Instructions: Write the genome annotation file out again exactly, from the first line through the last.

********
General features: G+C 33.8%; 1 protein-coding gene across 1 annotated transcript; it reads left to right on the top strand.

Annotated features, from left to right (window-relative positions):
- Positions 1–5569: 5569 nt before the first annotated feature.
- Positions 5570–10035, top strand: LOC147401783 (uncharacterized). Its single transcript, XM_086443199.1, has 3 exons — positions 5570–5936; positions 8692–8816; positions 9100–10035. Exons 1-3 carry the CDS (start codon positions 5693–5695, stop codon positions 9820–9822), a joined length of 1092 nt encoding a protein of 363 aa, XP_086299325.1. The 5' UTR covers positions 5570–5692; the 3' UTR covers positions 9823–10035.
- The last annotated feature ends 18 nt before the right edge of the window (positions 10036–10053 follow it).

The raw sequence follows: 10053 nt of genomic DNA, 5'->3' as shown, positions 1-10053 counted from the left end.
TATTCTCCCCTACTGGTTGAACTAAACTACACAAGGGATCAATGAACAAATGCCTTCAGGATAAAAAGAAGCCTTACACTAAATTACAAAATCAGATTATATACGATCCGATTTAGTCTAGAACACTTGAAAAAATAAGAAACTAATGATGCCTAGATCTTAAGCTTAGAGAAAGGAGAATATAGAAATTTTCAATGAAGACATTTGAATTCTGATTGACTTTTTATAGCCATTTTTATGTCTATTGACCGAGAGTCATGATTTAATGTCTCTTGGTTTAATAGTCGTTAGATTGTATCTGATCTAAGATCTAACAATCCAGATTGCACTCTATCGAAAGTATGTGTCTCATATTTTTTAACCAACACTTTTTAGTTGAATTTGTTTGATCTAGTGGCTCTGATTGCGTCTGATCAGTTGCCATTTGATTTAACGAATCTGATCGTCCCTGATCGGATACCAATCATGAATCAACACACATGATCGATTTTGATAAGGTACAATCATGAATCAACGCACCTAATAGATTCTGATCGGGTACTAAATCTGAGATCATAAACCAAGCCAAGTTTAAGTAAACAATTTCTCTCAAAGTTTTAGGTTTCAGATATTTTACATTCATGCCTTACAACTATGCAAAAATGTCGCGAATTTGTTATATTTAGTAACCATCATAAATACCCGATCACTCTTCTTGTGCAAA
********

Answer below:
General features: G+C 33.8%; 1 protein-coding gene across 1 annotated transcript; it reads left to right on the top strand.

Annotated features, from left to right (window-relative positions):
- Positions 1–5569: 5569 nt before the first annotated feature.
- Positions 5570–10035, top strand: LOC147401783 (uncharacterized). Its single transcript, XM_086443199.1, has 3 exons — positions 5570–5936; positions 8692–8816; positions 9100–10035. Exons 1-3 carry the CDS (start codon positions 5693–5695, stop codon positions 9820–9822), a joined length of 1092 nt encoding a protein of 363 aa, XP_086299325.1. The 5' UTR covers positions 5570–5692; the 3' UTR covers positions 9823–10035.
- The last annotated feature ends 18 nt before the right edge of the window (positions 10036–10053 follow it).

The raw sequence follows: 10053 nt of genomic DNA, 5'->3' as shown, positions 1-10053 counted from the left end.
TATTCTCCCCTACTGGTTGAACTAAACTACACAAGGGATCAATGAACAAATGCCTTCAGGATAAAAAGAAGCCTTACACTAAATTACAAAATCAGATTATATACGATCCGATTTAGTCTAGAACACTTGAAAAAATAAGAAACTAATGATGCCTAGATCTTAAGCTTAGAGAAAGGAGAATATAGAAATTTTCAATGAAGACATTTGAATTCTGATTGACTTTTTATAGCCATTTTTATGTCTATTGACCGAGAGTCATGATTTAATGTCTCTTGGTTTAATAGTCGTTAGATTGTATCTGATCTAAGATCTAACAATCCAGATTGCACTCTATCGAAAGTATGTGTCTCATATTTTTTAACCAACACTTTTTAGTTGAATTTGTTTGATCTAGTGGCTCTGATTGCGTCTGATCAGTTGCCATTTGATTTAACGAATCTGATCGTCCCTGATCGGATACCAATCATGAATCAACACACATGATCGATTTTGATAAGGTACAATCATGAATCAACGCACCTAATAGATTCTGATCGGGTACTAAATCTGAGATCATAAACCAAGCCAAGTTTAAGTAAACAATTTCTCTCAAAGTTTTAGGTTTCAGATATTTTACATTCATGCCTTACAACTATGCAAAAATGTCGCGAATTTGTTATATTTAGTAACCATCATAAATACCCGATCACTCTTCTTGTGCAAA